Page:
“There’s a time when the operation of the machine becomes so odious — makes you so sick at heart — that you can’t take part. You can’t even passively take part. And you’ve got to put your bodies upon the gears and upon the wheels, upon the levers, upon all the apparatus, and you’ve got to make it stop. And you’ve got to indicate to the people who run it, to the people who own it that unless you’re free, the machine will be prevented from working at all.”
The art of the political poster is enduring, its origins cloudy, but from its beginning it has meant to inform, to stir an emotional reaction, to call attention to the potential for catastrophe, to elicit empathy and even fear. But at its heart, the political poster has sought to empower and give voice to the marginalized. Today’s political posters can be crass, colorful, and laden with pop culture references, but they also echo the cries of protesters from the 1960s through the 1980s, showing us that the issues of our times aren’t easily resolved and that history has a tendency to repeat itself.
I turned 18 the day after the 2016 election — how ironic, that I could finally exercise my right to vote the day after what could be the most divisive and polarizing presidential election in American history. It was two in the morning when I decided to flick off the light, crawl under the covers, and let darkness swallow the room. My roommate was home in New Jersey, having voted there, and I might have felt lonely had my dorm not been on Washington Square Park in New York City. Normally, impatient honking and blaring music would sound into the early hours of the morning, accompanied by the cacophony that is Manhattan’s perpetual state of construction and road work. That night, I fell asleep to the sound of a disquiet rage that surged to rebellion: the streets flooded with angry, resilient people marching from Washington Square to Trump Tower on 56th Street (a staggering 48 blocks); similar marches would occur for weeks after the election. Manhattan’s streets and avenues became battlefields upon which dissidents marched — they also became bridges to unite strangers who would not give up without a fight, and galleries for the wittiest and most poignant of protest art.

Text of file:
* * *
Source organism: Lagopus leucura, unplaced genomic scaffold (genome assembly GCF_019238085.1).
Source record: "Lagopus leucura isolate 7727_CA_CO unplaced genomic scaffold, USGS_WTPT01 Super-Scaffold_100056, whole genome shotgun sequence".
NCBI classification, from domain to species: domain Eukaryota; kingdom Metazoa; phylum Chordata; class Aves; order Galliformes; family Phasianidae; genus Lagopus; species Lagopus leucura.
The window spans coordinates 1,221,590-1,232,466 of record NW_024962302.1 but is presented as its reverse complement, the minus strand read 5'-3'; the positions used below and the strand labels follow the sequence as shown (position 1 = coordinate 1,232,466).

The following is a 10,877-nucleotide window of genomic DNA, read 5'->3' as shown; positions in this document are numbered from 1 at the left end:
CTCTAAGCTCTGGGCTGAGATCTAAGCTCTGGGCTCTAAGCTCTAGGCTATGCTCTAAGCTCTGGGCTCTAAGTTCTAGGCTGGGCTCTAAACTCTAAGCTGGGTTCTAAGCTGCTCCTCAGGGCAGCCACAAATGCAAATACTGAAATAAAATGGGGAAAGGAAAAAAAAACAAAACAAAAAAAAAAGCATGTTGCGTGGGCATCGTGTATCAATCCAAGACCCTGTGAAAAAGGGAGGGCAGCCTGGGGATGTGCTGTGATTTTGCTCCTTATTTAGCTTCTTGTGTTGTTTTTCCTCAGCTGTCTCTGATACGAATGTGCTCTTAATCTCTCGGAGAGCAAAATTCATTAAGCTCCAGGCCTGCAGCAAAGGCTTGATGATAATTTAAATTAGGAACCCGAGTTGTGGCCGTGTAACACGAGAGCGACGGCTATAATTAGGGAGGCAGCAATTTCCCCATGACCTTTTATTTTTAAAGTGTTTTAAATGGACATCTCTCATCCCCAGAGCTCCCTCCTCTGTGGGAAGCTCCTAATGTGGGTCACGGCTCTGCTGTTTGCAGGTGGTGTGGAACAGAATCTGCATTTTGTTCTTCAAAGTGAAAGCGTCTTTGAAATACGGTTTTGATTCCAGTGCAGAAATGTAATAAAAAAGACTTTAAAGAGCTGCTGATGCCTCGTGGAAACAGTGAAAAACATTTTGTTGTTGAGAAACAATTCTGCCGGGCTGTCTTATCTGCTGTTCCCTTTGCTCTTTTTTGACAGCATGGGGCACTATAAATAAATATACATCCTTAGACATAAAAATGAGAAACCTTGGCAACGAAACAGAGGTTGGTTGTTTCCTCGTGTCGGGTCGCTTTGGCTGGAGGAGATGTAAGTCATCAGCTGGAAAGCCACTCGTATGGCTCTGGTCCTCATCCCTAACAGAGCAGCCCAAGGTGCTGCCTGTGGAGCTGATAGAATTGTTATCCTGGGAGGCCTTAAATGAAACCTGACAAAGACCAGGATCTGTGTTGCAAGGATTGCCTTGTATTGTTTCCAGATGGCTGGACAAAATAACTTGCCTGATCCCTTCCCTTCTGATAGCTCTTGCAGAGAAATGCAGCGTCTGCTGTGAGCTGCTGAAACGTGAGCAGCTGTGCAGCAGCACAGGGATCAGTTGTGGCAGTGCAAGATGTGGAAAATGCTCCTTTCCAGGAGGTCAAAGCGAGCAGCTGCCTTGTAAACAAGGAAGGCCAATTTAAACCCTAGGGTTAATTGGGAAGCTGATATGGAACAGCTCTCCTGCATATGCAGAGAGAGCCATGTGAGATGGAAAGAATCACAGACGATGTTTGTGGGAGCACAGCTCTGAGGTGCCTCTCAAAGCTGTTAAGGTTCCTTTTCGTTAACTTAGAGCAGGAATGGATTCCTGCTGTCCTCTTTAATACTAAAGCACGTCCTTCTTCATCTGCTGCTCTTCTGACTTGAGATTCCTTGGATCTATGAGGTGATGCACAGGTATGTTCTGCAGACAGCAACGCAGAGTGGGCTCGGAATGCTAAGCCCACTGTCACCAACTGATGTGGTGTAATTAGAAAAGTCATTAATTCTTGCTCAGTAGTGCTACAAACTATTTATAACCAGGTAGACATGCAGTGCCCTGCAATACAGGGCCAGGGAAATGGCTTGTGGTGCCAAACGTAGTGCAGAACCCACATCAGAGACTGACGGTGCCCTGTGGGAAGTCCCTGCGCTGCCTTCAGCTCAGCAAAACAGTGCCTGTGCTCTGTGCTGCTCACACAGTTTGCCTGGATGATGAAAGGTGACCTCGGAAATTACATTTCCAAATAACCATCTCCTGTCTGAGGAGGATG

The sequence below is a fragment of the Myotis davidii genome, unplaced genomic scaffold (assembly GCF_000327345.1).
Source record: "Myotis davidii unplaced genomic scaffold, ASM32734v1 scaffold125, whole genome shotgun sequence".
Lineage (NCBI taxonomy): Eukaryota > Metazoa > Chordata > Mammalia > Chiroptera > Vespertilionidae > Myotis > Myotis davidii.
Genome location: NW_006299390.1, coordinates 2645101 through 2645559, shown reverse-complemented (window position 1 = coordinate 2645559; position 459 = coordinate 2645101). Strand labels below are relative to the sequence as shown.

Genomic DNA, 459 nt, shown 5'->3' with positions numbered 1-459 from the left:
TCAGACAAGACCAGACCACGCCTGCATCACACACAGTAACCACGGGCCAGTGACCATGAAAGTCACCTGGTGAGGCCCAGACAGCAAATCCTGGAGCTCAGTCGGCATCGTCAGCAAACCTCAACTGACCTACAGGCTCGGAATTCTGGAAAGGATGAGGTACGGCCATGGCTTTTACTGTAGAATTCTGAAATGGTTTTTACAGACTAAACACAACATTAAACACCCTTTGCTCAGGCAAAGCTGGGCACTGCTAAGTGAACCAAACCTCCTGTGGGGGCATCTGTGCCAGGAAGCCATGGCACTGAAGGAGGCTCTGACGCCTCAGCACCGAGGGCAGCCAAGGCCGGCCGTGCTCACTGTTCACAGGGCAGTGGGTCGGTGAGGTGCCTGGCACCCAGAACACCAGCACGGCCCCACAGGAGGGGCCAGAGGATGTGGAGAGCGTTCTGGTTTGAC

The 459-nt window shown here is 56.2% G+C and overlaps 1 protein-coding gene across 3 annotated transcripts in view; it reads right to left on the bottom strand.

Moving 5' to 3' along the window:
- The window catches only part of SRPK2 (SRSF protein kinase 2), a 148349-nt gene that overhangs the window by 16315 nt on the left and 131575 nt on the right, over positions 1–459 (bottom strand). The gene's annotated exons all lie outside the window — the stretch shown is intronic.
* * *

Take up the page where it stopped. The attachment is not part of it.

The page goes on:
In the weeks following the election, people (and canines) flooded streets all over the world. At the Women’s March and the March for Science in Washington, D.C., and at countless other gatherings around the world, citizens marched, armored with anger, a wry sense of humor, and posters: “Sex offenders can’t live in government housing”; “Girls just wanna have FUN-damental rights”; “I’m not Sith, I’m Alt-Jedi”; “I’d even prefer Joffrey”; “I’m not a mad scientist, I’m absolutely furious”; and, a personal favorite, “I’m SAD: Samoyed Against Donald.”
i love doggo’s of #womensmarch pic.twitter.com/7xiccim3F6
— spookberry ? (@mailboxoxx) January 22, 2017
SFMOMA’s exhibition Get with the Action: Political Posters 1960s to Now strikes a resonant chord. The exhibition’s cultural and political relevance gives SFMOMA the opportunity to showcase its strong and ever-growing collection of graphic design works, but, more than that, it reminds us that the fears and losses with which we now grapple are not new, and that we have the power to endure and resist the struggles we encounter.
The exhibition features the familiar faces of Barack Obama, Michael Brown, and Angela Davis, as well as Avram Finkelstein and the Silence = Death Project’s iconic Silence = Death poster, among others. In an interview with Slate, Finkelstein said, “I refuse to do work that’s only seen within a gallery or museum context, because I feel it shuts out every person who is not extremely well-educated about art. And I know tons of people who are incredibly well-educated about everything, but they still walk into a museum and have no idea what they’re looking at.” But the political poster is an accessible art form made for and by the people, one that doesn’t require an art-based education to garner engagement and understanding. It is not merely a means of expression, but a channel, a release that is available to comfort or to galvanize.